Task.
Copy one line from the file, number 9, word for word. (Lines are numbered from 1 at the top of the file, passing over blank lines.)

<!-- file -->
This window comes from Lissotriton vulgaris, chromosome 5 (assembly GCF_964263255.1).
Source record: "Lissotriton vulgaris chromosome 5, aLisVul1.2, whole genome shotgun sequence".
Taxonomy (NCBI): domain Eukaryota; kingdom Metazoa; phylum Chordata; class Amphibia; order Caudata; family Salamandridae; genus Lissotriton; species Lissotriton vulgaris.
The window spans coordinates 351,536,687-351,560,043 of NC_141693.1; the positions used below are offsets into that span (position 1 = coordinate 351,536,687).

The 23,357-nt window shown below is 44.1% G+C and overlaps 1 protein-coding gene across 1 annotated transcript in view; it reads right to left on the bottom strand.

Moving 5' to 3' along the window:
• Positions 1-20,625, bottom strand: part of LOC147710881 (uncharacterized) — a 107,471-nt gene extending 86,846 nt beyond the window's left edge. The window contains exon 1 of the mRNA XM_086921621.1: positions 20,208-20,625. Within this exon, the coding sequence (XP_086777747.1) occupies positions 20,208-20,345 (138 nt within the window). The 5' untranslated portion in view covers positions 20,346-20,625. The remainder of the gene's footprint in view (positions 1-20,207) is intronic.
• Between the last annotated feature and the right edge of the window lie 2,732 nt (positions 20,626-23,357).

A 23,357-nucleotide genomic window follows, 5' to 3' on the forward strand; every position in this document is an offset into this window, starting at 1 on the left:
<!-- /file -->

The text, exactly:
A 23,357-nucleotide genomic window follows, 5' to 3' on the forward strand; every position in this document is an offset into this window, starting at 1 on the left: